invading army. See the notes on chap. xlix. 19–21. 39. Therefore the wild beasts of the desert &c.] See the notes on Isai. xiii. 20.
Chap. LI. ver. 1.- a destroying wind ;) In allusion 42. — they are cruel, and will not shew mercy :] Upon to the hot pestilential wind, as the Arabick version the second capture of Babylon, as soon as Darius had renders these words, which is frequent in those parts, made himself master of the place, he ordered three and concerning which see the note on 2 kings xix. thousand of the principal men of the city to be crucia 1 35.
Rev. 14. 8. & 18. 2.
in revenge of Israel. Before lon, and deliver every man his soul : devised and done that which he spake Before
be not cut off in her iniquity; for this against the inhabitants of Babylon. 595.
7 Babylon hath been a golden cup end is come, and the measure of thy
fill thee with men, as with caterpilb Isai. 21. 9. 8 Babylon is suddenly b fallen and lers; and they shall + lift up a shout + Heb. utter.
destroyed : howl for her; take balm against thee.
his power, he hath established the
heavens; and he causeth the vapours 10 The Lord hath brought forth to ascend from the ends of the earth : our righteousness: come, and let us he maketh lightnings with rain, and declare in Zion the work of the Lord bringeth forth the wind out of his our God.
treasures. 11 Make + bright the arrows; ga- 17 e Every man || is brutish by his e Chap. 10. ther the shields: the LORD hath knowledge; every founder is con- 11 Or, is more raised up the spirit of the kings of founded by the graven image: for his the Medes : for his device is against molten image is falsehood, and there Babylon, to destroy it; because it is is no breath in them. the vengeance of the Lord, the ven- ! 18 They are vanity, the work of geance of his temple.
errors: in the time of their visitation 12 Set up the standard upon the they shall perish. walls of Babylon, make the watch 19 * The portion of Jacob is not a Chap. 10.16.
strong, set up the watchmen, prepare like them; for he is the former of all ** the fambushes: for the Lord hath both things: and Israel is the rod of his
brutish than to know.
7. Babylon hath been a golden cup in the Lord's hand, thousand Persians to join the Medes commanded by &c.] In what sense Babylon is called “a cup” may Cyaxares : this Cyaxares king of Media, called Darius be seen by comparing chap. xxv. 15. She was a splen- the Mede in Scripture, was Cyrus's uncle; and it was did instrument of vengeance ordained by God against properly his army that made the expedition against the the neighbouring nations; and as all these had suffered Babylonians, he employing Cyrus as his general. Perby her, all are represented as ready to glory over her, sia was then a small part of the empire of Media, and or rejoice when her turn of suffering came. Dr. Blay was of little account till Cyrus made a figure in the ney.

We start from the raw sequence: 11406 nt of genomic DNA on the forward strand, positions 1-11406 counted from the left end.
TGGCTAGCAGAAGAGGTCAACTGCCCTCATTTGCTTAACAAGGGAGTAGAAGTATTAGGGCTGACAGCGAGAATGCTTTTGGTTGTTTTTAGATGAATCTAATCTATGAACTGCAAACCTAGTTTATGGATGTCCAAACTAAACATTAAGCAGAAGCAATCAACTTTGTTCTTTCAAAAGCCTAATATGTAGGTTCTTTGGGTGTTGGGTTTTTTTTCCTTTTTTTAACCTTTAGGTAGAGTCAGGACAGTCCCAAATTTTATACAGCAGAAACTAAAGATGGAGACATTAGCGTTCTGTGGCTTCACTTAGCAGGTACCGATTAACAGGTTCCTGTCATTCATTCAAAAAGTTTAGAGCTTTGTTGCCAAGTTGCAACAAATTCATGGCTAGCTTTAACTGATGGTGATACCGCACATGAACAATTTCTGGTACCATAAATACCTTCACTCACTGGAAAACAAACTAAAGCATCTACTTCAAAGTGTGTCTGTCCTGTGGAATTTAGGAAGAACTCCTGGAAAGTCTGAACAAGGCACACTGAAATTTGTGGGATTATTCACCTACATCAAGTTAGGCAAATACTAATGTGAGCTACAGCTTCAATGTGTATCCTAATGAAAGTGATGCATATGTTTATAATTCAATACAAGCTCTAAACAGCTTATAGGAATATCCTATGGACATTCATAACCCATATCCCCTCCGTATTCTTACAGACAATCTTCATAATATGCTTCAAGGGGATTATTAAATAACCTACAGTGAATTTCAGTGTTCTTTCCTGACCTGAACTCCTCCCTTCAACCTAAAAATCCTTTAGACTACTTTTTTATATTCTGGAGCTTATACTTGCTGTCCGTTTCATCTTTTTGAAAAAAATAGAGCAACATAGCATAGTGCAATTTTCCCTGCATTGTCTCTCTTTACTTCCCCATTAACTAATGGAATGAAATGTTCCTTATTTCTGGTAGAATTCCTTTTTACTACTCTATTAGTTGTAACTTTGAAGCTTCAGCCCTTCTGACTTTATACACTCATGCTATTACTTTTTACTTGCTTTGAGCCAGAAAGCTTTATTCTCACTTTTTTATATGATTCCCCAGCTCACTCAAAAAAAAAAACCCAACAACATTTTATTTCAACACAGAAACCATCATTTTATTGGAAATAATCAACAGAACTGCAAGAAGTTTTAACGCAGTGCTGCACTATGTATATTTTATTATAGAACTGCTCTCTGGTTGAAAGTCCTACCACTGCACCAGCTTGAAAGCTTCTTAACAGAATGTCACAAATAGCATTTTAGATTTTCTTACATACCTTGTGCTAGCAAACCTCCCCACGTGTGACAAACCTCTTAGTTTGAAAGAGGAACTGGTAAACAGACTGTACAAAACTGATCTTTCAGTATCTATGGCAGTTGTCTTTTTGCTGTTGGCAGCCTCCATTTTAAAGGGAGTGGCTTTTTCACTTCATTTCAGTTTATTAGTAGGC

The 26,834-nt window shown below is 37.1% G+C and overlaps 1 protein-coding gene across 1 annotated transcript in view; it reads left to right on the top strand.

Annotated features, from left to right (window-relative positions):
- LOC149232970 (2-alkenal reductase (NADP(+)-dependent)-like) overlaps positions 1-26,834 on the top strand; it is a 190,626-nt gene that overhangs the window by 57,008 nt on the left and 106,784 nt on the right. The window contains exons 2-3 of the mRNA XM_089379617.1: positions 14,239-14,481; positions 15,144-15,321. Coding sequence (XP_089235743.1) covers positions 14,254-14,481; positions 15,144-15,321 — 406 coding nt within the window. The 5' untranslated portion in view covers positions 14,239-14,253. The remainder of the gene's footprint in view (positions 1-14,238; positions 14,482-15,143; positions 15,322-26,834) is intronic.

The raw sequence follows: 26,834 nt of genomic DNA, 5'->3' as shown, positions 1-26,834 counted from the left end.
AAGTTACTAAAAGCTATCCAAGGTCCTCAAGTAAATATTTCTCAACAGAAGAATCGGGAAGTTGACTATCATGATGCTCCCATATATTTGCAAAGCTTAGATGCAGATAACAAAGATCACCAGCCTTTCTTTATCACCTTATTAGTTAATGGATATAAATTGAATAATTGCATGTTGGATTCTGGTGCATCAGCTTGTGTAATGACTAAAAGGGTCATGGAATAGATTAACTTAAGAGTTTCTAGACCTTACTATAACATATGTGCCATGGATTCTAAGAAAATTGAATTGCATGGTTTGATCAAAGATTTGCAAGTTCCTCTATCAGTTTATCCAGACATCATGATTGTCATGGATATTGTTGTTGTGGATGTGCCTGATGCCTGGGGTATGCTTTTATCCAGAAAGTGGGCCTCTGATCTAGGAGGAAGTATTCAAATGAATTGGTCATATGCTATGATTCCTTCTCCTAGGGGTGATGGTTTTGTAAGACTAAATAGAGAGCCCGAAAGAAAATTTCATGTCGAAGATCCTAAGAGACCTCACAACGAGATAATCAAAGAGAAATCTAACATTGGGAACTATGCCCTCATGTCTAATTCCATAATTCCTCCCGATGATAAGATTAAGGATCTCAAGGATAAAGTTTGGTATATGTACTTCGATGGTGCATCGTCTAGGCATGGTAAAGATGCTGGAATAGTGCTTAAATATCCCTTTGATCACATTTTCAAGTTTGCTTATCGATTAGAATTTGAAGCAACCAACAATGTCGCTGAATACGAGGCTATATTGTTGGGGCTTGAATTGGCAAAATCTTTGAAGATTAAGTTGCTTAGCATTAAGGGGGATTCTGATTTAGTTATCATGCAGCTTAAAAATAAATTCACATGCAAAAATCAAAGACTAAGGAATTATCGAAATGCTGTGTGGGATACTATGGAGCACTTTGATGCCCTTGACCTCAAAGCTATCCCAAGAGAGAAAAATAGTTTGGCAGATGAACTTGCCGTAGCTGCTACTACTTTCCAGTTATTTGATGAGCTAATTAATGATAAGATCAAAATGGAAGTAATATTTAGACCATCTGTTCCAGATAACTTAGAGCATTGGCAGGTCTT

world : and even then it was called the kingdom of the 9. We would have healed Babylon,] This is spoken Medes and Persians, the Medes having still the pre. in the name of God's Prophets, and the other witnesses ference. And in aftertimes the Greek historians style of His truth, importing that they had sufficiently tes- those wars, in which their country encountered with tified against her errours, and idolatries, but she was Xerxes, by the name of the Median wars, because the irreclaimable. And therefore it was time for all the Medes were the founders of that empire. W. Lowth. lovers of truth to depart out of her, lest they be involved 12. Set up the standard upon the walls of Balylon, 7 in her punishments : see ver. 6. W. Lowth. Or they | The Prophet ironically encourages the Babylonians to are the words of the allies of Babylon, who say that use their best skill and bravery for the defence of their they had endeavoured to support her sinking cause, but city, which yet he foresees will be of no avail. See the in vain; and therefore, as the case was desperate, they like figure, ver. 8. W. Lowth. call one another to leave her to herself, and return every 13. O thou that dwellest upon many waters, abundant man to his own country. Poole, Dr. Blayney.
in treasures,] Upon the river Euphrates, which en10. The Lord hath brought forth our righteousness :1 compassed Babylon, and ran through it, and by means He hath declared our cause to be just, (compare Ps. of which it thought itself secure and impregnable. W. xxxvii. 6) by bringing such remarkable judgments Lowth. upon our enemies. And therefore we ought to give 14. — with men, as with caterpillers ;] Or locusts. glory to Him in the assemblies of His Church, and in Armies are often compared to caterpillers, locusts, and the most publick manner imaginable. W. Lowth. such like devouring insects : see Nahum iii. 15, 16;